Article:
The president of congress, Nuri Abu Sahmain, has summoned militias allied to the Brotherhood to the capital
The Muslim Brotherhood may have lost elections in Libya, but that hasn't stopped it from pushing on with a bid to take over Libya. Around the time that it was denouncing anti-government protesters in Egypt for attacking democracy, its own armed militias were launching a bid to take power in Libya.
They haven't won completely yet. But they are gaining ground.
The Muslim Brotherhood seems to be gaining influence amid the crises shaking the country, the analysts say, and the army ousting of Egypt's Islamist government may have prompted some Libyan radicals to step up violence against secular critics.
The legislature, or General National Congress (GNC), can hardly deal with these challenges because it is deadlocked in a standoff between its largest bloc, the secular National Forces Alliance, and the second-largest led by the Muslim Brotherhood.
The NFA is not secular by any stretch of the imagination. But it's not the Brotherhood.
Another Libyan expert, who also requested anonymity, said the Muslim Brotherhood's Justice and Construction Party had grown in influence in the GNC since the Alliance boycott began.
GNC President Nouri Abusahmain, an independent member, has boosted Brotherhood influence in Tripoli by bringing in men from the so-called Libyan Shield militia to boost security in the capital after a wave of violence there.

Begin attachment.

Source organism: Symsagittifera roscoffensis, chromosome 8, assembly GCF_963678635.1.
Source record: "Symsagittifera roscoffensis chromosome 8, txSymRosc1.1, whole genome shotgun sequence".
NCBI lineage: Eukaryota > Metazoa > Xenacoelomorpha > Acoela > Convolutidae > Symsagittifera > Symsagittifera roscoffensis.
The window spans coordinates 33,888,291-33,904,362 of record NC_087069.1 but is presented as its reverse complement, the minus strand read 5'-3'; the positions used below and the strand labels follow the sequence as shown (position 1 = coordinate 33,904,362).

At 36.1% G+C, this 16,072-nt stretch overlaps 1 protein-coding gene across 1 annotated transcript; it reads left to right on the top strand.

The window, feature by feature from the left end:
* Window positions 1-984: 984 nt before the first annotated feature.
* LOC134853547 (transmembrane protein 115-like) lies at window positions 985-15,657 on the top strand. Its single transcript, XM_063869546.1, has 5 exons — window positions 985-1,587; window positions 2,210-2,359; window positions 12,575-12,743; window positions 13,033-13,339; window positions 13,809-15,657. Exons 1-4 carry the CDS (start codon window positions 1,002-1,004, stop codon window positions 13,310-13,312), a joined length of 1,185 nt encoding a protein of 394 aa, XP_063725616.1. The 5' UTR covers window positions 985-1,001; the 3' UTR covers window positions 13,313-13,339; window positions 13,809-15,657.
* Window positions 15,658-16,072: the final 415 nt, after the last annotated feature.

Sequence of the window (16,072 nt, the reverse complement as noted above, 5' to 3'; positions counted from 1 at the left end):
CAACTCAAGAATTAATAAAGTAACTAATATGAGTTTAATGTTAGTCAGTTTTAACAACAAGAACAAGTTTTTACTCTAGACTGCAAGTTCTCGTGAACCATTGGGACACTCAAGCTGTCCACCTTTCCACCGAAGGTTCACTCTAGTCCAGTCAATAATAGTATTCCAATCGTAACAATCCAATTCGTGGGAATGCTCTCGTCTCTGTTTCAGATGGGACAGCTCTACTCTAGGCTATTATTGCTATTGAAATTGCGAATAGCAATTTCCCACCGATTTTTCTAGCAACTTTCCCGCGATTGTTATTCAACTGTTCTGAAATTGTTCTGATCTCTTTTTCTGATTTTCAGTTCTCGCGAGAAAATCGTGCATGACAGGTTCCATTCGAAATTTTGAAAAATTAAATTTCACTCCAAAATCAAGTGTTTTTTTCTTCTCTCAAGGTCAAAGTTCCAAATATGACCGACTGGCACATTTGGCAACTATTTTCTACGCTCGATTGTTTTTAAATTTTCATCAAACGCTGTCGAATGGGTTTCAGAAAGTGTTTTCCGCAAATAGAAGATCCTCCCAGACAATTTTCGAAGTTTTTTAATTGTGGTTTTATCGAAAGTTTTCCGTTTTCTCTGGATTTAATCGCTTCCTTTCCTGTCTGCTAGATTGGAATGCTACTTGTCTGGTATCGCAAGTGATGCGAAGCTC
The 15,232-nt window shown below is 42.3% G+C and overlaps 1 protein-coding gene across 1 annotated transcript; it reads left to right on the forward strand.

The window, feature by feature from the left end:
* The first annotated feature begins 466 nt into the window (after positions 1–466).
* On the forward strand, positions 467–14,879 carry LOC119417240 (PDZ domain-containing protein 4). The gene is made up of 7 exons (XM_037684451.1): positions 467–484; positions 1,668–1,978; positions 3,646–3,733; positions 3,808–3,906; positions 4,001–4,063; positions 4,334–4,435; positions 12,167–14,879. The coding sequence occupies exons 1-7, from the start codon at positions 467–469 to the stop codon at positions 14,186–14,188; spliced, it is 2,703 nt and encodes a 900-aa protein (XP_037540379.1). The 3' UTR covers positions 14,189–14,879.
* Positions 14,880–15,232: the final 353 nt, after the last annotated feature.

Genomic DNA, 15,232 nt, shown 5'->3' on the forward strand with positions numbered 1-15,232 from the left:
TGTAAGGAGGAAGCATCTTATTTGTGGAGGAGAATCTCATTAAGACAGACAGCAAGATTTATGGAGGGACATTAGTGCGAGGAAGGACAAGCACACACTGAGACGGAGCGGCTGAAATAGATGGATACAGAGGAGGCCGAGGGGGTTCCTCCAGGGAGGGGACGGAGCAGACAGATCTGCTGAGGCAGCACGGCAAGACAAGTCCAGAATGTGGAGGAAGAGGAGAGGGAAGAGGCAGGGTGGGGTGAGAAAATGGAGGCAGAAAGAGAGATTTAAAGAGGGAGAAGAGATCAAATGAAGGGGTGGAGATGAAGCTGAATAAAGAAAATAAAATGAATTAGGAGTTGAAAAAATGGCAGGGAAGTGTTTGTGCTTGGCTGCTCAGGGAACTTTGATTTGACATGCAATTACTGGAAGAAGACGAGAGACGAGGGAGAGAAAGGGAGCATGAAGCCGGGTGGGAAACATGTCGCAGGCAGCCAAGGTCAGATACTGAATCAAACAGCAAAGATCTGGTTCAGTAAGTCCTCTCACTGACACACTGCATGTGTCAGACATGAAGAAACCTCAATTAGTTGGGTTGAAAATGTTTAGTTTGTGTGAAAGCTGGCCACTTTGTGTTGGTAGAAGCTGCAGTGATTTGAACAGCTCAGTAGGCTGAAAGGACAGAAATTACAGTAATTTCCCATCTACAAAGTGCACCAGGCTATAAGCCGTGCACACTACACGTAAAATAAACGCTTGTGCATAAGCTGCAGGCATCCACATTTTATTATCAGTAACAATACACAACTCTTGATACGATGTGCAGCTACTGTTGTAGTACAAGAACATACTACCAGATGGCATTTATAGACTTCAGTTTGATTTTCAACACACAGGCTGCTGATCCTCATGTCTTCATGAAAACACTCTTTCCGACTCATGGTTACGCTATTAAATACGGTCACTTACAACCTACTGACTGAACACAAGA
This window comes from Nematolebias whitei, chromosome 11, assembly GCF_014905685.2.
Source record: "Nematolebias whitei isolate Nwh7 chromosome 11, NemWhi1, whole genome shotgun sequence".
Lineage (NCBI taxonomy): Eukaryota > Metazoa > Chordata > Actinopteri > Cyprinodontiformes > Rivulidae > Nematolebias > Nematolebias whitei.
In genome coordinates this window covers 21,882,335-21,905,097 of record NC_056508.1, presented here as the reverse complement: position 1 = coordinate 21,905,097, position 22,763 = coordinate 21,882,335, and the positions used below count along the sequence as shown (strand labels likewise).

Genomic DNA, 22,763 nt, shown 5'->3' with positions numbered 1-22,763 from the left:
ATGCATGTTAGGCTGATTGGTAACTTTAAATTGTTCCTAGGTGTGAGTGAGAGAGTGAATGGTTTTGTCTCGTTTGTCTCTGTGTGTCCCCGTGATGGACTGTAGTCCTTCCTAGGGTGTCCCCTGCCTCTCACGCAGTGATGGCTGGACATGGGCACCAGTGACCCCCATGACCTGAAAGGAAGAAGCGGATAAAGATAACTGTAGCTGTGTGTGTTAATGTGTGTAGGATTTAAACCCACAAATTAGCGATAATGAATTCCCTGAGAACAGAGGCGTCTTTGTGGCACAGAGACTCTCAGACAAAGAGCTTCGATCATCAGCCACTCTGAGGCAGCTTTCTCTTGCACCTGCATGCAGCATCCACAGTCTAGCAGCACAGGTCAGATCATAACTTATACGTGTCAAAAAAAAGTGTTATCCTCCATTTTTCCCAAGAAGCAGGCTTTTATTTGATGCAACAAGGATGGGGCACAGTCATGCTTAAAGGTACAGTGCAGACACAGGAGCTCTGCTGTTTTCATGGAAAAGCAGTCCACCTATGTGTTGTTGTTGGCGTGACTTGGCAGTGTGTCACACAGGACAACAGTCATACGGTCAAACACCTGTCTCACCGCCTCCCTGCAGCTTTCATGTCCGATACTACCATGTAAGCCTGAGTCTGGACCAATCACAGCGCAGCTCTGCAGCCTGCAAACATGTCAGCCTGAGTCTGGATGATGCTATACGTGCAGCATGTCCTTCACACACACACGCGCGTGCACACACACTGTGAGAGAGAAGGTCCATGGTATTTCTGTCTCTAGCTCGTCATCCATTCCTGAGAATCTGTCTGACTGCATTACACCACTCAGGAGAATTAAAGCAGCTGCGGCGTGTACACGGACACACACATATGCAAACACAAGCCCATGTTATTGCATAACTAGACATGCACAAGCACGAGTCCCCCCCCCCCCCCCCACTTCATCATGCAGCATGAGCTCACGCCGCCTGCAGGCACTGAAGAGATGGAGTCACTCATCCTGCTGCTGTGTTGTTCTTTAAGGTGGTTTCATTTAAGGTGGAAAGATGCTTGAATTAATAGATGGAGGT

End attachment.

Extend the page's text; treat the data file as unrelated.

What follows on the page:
"They are mostly from Misrata and under the command of a Muslim brother," the expert said.
Which is to say that under the pretext of preventing a coup, Nouri turned the Libyan capital over to forces loyal to the Muslim Brotherhood.
The Guardian, of all sources, has a somewhat more accurate account of events.
The president of congress, Nuri Abu Sahmain, has summoned militias allied to the Brotherhood to the capital, deploying troops across the city to forestall what his commanders say is the threat of a coup.
This emergency measure has prompted the main opposition party, the centre-right National Forces Alliance, to desert congress, followed by several smaller ethnic parties, leaving the Brotherhood's Justice and Construction party heading a government with crumbling authority. "Congress has basically collapsed," said one diplomat in Tripoli.
If all this sounds a bit like Germany during the rise of the Nazis, you're not far wrong. The Brotherhood traces some of its political maturity back to its Nazi connections.
Critics of the Justice and Construction party accuse it of building up the Libya Shield, a militia organisation, as a parallel force to the army.
Much of Libya is resisting the so-called Isolation Law, which was directed at purging Gaddafi-era officials from the army, police and government, amid accusations that Brotherhood officials will replace them.
Which was the whole point.